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Pierre Attaingnant - Jeux d'orgue et de voix anon Praeludium (organ) [2:29] Magnificat du 4e ton (organ, plainchant with faux-bourdon)
[12:18] Prélude aux 13 motets (organ) [1:03] Jean (Pierre?) DE LAFAGE (LAFARGE?)(fl. 1518-1530) Aspice Domine (motet and organ transcription) [7:21] Mathieu GASCONGNE(before 1502-1552) Bone Jesu dulcissime (motet and organ transcription) [5:50]
Loyset COMPÈRE(c.1445-1518) O vos omnes (motet and organ transcription) [6:10] anon Kyrie Cunctipotens (organ, plainchant) [6:31] Prélude aux 13 motets (organ) [1:08] Jacob OBRECHT(1457/58-1505) Parce Domine (motet and organ transcription) [4:28] Antoine DE FÉVIN(c.1470-1511/12) Sancta Trinitas (motet and organ transcription) [7:56] Claudin DE SERMISY(c.1490-1562) Si bona suscepimus (motet and organ transcription) [8:40]
anon Prélude sur chacun ton (organ) [3:43]
Jean-Patrice Brosse (organ)
Vox Cantoris/Jean-Christophe Candau
(Yann Rolland (superius), Jean-Christophe Candau, Damien Rivière,
Hervé Lamy (tenor), Malcolm Bothwell, Antoine Sicot (bass))
rec. September and November 2011, Abbatiale de Saint-Savin, Lavedan
(Haute-Pyrénées) and Église Saint-Pierre, La
Réole (Gironde), France. DDD
Texts and translations included
PSALMUS PSAL 015 [67:38]
The man in the title of this disc, Pierre Attaingnant, was not
a composer but a printer, and a very important one at that.
His first publication dates from 1525 and many followed; when
he died in 1551 the number of volumes printed by Attaingnant
was no fewer than 174. His widow continued his business and
printed seven more books, comprising more than 1,000 pieces.
This disc concentrates on three books with liturgical keyboard
music which were published in 1531. Although he was just a printer,
that doesn't exclude the possibility that he himself contributed
to the form in which the music was published. Many editions
include arrangements, and it is mostly not known who exactly
is responsible for them. One of the volumes from which the music
for this disc is chosen comprises organ transcriptions of motets,
and it may be Attaingnant himself who acted as the arranger.
At the time of publication the organ played an important role
in the liturgy. It had largely three functions which are reflected
in the programme. Firstly, it played preludes which introduced
a motet which was to be sung. Secondly, it was involved in the
performance of liturgical chant, in alternation with the choir.
This disc includes two examples: the Magnificat du 4ème
ton and the Kyrie Cunctipotens. Lastly, the organ
played transcriptions of vocal pieces, especially motets. On
this disc various pieces can be heard in two versions: first
the organ transcription and then the original vocal form.
The word 'transcription' is not quite correct: these pieces
are more than just a literal transposition of the notes of the
various voices to the organ. In the organ version there are
additional notes, in the form of ornaments, and also transitional
passages which link various sections of a motet. In his liner-notes
the director of Vox Cantoris, Jean-Christophe Candau, states
that these transcriptions provide interesting information in
regard to performance practice. "Whereas in singing, the ornamentation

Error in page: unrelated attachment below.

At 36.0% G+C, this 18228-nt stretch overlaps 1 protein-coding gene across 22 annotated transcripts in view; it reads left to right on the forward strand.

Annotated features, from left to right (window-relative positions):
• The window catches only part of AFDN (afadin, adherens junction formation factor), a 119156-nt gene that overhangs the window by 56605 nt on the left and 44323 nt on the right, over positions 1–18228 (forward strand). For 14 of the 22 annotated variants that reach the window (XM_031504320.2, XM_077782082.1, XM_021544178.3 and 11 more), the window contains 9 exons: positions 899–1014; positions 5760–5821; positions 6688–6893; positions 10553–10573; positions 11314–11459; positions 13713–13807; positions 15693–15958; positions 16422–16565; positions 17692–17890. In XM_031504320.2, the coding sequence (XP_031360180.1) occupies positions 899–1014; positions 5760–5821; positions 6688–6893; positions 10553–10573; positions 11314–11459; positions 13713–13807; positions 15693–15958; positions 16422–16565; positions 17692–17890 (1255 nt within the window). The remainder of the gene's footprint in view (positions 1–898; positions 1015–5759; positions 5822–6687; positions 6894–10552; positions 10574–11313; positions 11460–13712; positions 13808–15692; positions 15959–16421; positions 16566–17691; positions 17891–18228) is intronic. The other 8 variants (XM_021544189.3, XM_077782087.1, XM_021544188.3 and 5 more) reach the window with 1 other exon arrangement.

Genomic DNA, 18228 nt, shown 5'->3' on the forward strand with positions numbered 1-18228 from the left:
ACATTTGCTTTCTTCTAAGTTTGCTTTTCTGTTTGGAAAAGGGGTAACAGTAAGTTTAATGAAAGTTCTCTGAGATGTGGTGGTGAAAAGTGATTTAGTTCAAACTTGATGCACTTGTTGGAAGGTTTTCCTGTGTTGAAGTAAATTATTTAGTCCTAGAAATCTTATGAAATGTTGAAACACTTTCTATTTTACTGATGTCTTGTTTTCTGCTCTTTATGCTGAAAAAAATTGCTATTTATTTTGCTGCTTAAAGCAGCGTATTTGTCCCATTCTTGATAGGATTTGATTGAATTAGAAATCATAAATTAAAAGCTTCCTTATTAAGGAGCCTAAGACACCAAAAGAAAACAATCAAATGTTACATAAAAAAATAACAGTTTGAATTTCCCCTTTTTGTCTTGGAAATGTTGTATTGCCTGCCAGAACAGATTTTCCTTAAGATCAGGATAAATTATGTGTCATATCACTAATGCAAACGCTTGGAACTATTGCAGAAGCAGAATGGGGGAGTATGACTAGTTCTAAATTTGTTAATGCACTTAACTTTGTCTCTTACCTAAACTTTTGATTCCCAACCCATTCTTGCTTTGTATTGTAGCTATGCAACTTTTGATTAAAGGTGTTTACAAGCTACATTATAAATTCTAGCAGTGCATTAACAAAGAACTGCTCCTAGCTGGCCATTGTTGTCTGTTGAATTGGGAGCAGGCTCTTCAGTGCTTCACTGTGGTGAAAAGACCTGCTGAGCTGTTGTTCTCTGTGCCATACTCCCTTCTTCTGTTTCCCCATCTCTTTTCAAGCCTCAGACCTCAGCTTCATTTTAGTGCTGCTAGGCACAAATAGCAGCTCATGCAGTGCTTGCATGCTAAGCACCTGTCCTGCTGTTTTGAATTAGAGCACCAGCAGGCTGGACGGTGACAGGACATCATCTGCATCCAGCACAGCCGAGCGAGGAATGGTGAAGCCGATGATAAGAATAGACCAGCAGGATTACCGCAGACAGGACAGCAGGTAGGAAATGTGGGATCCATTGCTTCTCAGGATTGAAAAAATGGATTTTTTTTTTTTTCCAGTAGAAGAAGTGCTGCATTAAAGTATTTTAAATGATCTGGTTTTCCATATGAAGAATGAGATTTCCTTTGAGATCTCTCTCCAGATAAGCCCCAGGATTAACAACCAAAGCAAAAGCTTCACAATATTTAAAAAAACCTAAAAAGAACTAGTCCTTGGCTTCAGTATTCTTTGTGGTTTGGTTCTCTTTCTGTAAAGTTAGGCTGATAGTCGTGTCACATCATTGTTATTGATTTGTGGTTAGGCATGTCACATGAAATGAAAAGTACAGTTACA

does not appear on the score and is improvised, it is entirely
written out in organ music. We therefore studied the divisions
(ornamentation procedure) and other grace-notes proposed by
Attaingnant to inspire us in our singing and find the soul of
music that exceeds the performer".
There are two aspects of this recording which makes it even
more valuable. Firstly, in the Magnificat du 4ème
ton the vocal verses are performed with faux-bourdons. These
are also from a historical source. "What a pleasant surprise
we had, a few years ago, finding a group of faux-bourdons on
the eight church tones, written carelessly on a few sheets at
the end of a 16th-century collection of some thirty three-part
love songs!". They were written by Jean du Moulin, master of
the children's choir at the church in Sens. The Kyrie Cunctipotens
is taken from the 16th-century Roman gradual Cenomanense
of 1515 which is now in the French National Library. This version
includes tropes, additional texts to the traditional
Another interesting aspect is the choice of the organ. It was
built in 1557 by Antoine Riballier and had eight stops. It was
abandoned during the French Revolution and at the end of the
19th century it was completely ruined. It was not until the
1970s that a restoration was planned, under the instigation
of the renowned organist Xavier Darasse. Between 1994 and 1996
a restoration was carried out by the organ builders Alain Sals
and Charles Henry. The result is a rather small but magnificent
organ that is perfectly suited to the repertoire on this disc.
Its pitch is a=465 Hz and it is tuned in meantone temperament.
The booklet indicates that the recording was made in two different
venues. I assume that the sung items have been recorded in La
Réole. There is no difference in the acoustic amd there
is a complete unity between the organ pieces and the vocal works.
Jean-Patrice Brosse is a specialist in early music and delivers
an excellent account of the organ pieces. The members of Vox
Cantoris, standing in a half circle around the choirbook, adopt
historical pronunciation, in a mostly moderate tempo. They achieve
considerable transparency which allows one to follow the various
lines in the music.
This disc offers a highly fascinating account of the liturgical
practices in early 16th-century France.
Johan van Veen
The booklet gives Pierre de LaFage as the composer's name, in
New Grove (ed. 2003) he is called Jean de LaFarge
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